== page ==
In addition to Estrogen Receptor’s normal role in sexual development, metabolism and bone development, ESR's are also involved in pathological processes including breast cancer. ESR1 is the gene that encodes the protein ESR alpha, which has been found to have a role in breast cancer. The following genetic alterations in the ESR1 gene have been found through the analysis of many indvidual breast tumors: Mutations in the Ligand-Binding Domain, or LBD (the part of the ESR alpha protein which binds to the hormone estrogen); a loss of ESR1 expression; Altered activity of Co-regulatory proteins of ESR1; Cross-talk between ER alpha and growth factor signal pathways in tumor cells; and ESR1 gene amplification. How each of these types of genetic alterations contributes to the development of breast cancer is currently under study.

Normally, ER alpha binds to its’ ligand, estrogen hormone, on part of the protein that is encoded by two segments of the genetic code in DNA, called codon 537 and codon 538. Together, these code the sequence for Ligand Binding Domain (LBD). When estrogen binds to ER alpha on the LBD, a conformational change in the protein takes place, which activates ER alpha to “turn on” specific genes in the nucleus of cells. Therefore, in ER-positive breast cancers, oncologists prescribe various anti-estrogen therapies, such as tamoxifen and fulvestrant, to inhibit cancer growth.

Some ER+ patients who have been treated with endocrine therapies eventually develop resistance, and their cancers progress. A subset of the patients who have developed resistance to endocrine therapies, mutations have been found in the LBD of ESR1, specifically in codons 537 and 538. In structural modeling studies of the LBD mutants, it has been shown that these mutations cause similar conformational changes to those induced by activated ligand-bound receptor. In other words, even in the absence of the ligand estrogen, because of the mutation in the LBD, the protein adopts the “active” conformation. Laboratory experiments have shown that these LBD mutant ESR1 proteins activate transcription and proliferation as if there were ligand present, and that they have reduced interaction with anti-estrogen therapies, such as tamoxifen and fulvestrant. LBD ESR1 mutations are found almost exclusively in patients who have been treated with hormone therapy, and they are found more frequently in patients who have had multiple rounds of hormone therapies.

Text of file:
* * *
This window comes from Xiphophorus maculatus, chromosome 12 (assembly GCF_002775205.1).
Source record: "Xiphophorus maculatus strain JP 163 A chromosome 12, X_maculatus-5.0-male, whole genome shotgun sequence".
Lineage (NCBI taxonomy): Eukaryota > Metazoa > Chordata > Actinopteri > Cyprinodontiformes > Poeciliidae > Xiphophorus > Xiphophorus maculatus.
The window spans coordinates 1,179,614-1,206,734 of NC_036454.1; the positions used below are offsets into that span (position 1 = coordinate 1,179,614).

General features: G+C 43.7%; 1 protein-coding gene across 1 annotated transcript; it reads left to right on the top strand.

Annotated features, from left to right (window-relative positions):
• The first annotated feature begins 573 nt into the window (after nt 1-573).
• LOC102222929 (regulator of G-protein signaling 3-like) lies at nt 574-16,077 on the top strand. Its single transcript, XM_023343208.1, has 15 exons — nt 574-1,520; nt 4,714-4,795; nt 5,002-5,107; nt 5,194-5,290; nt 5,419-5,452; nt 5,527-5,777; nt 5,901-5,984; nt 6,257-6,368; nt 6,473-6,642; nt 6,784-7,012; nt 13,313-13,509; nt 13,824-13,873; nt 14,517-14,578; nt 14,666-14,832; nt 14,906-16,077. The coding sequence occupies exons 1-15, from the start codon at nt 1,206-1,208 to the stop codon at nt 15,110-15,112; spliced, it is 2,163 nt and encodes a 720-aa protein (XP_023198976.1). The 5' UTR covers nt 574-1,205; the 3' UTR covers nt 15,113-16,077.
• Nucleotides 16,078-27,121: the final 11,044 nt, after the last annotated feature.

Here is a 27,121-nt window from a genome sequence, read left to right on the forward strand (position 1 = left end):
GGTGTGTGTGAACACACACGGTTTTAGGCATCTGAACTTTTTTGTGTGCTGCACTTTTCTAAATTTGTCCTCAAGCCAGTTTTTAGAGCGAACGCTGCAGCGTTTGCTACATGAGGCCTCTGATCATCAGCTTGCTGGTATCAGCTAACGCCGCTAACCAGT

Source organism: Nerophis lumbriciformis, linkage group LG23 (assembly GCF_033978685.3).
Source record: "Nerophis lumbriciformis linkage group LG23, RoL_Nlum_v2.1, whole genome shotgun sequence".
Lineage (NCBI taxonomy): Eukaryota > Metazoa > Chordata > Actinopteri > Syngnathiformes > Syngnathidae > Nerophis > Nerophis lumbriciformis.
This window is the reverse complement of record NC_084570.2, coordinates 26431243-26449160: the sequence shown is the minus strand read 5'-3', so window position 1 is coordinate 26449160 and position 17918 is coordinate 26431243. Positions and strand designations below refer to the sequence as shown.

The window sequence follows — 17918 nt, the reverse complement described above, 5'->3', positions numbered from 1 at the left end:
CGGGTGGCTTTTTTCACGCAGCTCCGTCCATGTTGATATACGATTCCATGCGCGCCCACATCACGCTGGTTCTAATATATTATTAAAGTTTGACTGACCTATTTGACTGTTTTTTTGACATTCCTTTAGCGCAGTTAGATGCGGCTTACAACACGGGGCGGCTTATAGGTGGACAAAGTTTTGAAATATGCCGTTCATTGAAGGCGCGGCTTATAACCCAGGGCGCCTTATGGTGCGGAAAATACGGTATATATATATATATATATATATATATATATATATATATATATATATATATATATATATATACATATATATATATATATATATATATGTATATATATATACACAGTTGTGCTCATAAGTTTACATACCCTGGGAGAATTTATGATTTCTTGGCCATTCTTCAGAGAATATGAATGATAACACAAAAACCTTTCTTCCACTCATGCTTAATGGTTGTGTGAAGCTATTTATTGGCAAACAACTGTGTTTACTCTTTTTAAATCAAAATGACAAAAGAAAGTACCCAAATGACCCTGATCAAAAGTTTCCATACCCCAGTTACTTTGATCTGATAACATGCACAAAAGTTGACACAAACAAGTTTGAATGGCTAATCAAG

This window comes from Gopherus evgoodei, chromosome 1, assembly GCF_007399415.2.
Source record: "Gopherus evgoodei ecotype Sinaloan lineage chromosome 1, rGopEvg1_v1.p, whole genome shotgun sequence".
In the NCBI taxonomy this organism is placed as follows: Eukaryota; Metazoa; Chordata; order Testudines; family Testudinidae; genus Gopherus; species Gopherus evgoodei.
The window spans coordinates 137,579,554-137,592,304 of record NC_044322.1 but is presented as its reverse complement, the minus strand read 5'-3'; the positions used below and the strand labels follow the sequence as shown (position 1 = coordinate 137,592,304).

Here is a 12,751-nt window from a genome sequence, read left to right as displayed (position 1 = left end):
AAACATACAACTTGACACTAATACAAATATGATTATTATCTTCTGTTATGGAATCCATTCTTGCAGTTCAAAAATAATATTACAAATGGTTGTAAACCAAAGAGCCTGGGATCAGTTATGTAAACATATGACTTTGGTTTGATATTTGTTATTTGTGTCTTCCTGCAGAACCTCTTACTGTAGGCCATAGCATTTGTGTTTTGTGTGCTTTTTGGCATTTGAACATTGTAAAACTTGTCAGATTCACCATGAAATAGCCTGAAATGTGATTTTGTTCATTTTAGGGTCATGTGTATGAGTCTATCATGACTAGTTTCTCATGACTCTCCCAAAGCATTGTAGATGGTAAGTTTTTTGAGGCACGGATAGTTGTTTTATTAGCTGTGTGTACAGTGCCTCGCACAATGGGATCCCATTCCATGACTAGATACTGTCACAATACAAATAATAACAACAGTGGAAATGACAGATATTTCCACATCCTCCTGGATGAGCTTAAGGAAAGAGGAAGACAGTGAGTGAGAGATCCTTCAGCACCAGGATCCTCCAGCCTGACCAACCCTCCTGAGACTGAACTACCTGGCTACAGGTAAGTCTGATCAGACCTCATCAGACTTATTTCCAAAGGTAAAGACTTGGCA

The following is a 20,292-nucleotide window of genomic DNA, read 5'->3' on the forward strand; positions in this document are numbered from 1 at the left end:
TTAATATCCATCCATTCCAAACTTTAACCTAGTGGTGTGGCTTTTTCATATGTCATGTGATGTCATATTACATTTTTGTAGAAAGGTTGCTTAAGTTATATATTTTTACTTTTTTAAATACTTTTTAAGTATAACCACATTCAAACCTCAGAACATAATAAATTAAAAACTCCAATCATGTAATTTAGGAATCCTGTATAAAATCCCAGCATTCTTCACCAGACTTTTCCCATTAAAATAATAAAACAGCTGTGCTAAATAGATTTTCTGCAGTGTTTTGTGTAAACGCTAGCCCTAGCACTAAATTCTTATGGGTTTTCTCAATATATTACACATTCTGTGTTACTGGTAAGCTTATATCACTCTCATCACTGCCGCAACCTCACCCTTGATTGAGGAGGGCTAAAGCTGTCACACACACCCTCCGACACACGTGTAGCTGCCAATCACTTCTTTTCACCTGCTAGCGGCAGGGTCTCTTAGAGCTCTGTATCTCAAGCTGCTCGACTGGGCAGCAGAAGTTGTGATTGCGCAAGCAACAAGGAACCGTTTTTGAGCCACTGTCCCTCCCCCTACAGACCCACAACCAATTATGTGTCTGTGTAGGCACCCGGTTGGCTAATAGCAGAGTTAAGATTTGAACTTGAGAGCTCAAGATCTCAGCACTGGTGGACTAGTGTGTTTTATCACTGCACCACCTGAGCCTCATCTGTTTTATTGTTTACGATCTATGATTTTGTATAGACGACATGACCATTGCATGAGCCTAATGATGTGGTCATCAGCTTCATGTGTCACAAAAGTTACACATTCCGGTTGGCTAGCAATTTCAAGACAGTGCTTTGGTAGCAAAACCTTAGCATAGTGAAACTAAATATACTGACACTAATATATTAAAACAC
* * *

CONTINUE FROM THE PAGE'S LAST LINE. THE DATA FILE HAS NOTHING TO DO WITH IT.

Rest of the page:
In addition to Estrogen Receptor’s normal role in sexual development, metabolism and bone development, ESR's are also involved in pathological processes including breast cancer. ESR1 is the gene that encodes the protein ESR alpha, which has been found to have a role in breast cancer. The following genetic alterations in the ESR1 gene have been found through the analysis of many indvidual breast tumors: Mutations in the Ligand-Binding Domain, or LBD (the part of the ESR alpha protein which binds to the hormone estrogen); a loss of ESR1 expression; altered activity of Co-regulatory proteins of ESR1; Cross-talk between ER alpha and growth factor signal pathways in tumor cells; and ESR1 gene amplification. How each of these types of genetic alterations contributes to the development of breast cancer is currently under study.

Normally, ER alpha binds to its’ ligand, estrogen hormone, on part of the protein that is encoded by two segments of the genetic code in DNA, called codon 537 and codon 538. Together, these code the sequence for Ligand Binding Domain (LBD). When estrogen binds to ER alpha on the LBD, a conformational change in the protein takes place, which activates ER alpha to “turn on” specific genes in the nucleus of cells. Therefore, in ER-positive breast cancers, oncologists prescribe various anti-estrogen therapies, such as tamoxifen and fulvestrant, to inhibit cancer growth.